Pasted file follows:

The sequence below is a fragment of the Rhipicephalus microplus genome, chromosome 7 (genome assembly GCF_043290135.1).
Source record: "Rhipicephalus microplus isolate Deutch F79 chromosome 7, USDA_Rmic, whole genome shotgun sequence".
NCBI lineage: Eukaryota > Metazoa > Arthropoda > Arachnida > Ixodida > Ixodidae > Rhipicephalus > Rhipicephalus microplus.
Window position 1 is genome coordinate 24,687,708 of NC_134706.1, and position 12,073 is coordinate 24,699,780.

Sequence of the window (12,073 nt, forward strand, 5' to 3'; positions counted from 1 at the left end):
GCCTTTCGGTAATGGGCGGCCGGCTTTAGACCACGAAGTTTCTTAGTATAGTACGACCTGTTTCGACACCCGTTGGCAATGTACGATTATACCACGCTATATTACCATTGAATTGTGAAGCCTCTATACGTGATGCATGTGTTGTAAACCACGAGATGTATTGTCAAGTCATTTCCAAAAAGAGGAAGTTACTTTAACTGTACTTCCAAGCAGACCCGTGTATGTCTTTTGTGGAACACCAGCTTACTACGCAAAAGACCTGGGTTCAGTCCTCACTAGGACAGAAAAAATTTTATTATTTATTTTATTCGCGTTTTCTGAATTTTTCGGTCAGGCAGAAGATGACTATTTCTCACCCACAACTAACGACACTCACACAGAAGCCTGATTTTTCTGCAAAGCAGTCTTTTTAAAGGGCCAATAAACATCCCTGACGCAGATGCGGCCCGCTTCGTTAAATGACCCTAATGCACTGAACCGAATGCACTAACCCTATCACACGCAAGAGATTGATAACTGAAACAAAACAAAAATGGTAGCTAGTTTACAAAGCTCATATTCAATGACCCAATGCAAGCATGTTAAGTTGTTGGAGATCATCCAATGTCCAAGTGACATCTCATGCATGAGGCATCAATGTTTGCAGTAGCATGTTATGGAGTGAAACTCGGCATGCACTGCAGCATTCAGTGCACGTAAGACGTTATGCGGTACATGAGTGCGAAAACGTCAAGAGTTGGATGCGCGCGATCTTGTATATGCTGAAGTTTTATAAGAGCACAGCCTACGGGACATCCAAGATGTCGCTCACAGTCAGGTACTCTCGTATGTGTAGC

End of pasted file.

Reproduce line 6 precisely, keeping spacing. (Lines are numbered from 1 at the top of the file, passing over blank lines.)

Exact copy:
GCCTTTCGGTAATGGGCGGCCGGCTTTAGACCACGAAGTTTCTTAGTATAGTACGACCTGTTTCGACACCCGTTGGCAATGTACGATTATACCACGCTATATTACCATTGAATTGTGAAGCCTCTATACGTGATGCATGTGTTGTAAACCACGAGATGTATTGTCAAGTCATTTCCAAAAAGAGGAAGTTACTTTAACTGTACTTCCAAGCAGACCCGTGTATGTCTTTTGTGGAACACCAGCTTACTACGCAAAAGACCTGGGTTCAGTCCTCACTAGGACAGAAAAAATTTTATTATTTATTTTATTCGCGTTTTCTGAATTTTTCGGTCAGGCAGAAGATGACTATTTCTCACCCACAACTAACGACACTCACACAGAAGCCTGATTTTTCTGCAAAGCAGTCTTTTTAAAGGGCCAATAAACATCCCTGACGCAGATGCGGCCCGCTTCGTTAAATGACCCTAATGCACTGAACCGAATGCACTAACCCTATCACACGCAAGAGATTGATAACTGAAACAAAACAAAAATGGTAGCTAGTTTACAAAGCTCATATTCAATGACCCAATGCAAGCATGTTAAGTTGTTGGAGATCATCCAATGTCCAAGTGACATCTCATGCATGAGGCATCAATGTTTGCAGTAGCATGTTATGGAGTGAAACTCGGCATGCACTGCAGCATTCAGTGCACGTAAGACGTTATGCGGTACATGAGTGCGAAAACGTCAAGAGTTGGATGCGCGCGATCTTGTATATGCTGAAGTTTTATAAGAGCACAGCCTACGGGACATCCAAGATGTCGCTCACAGTCAGGTACTCTCGTATGTGTAGC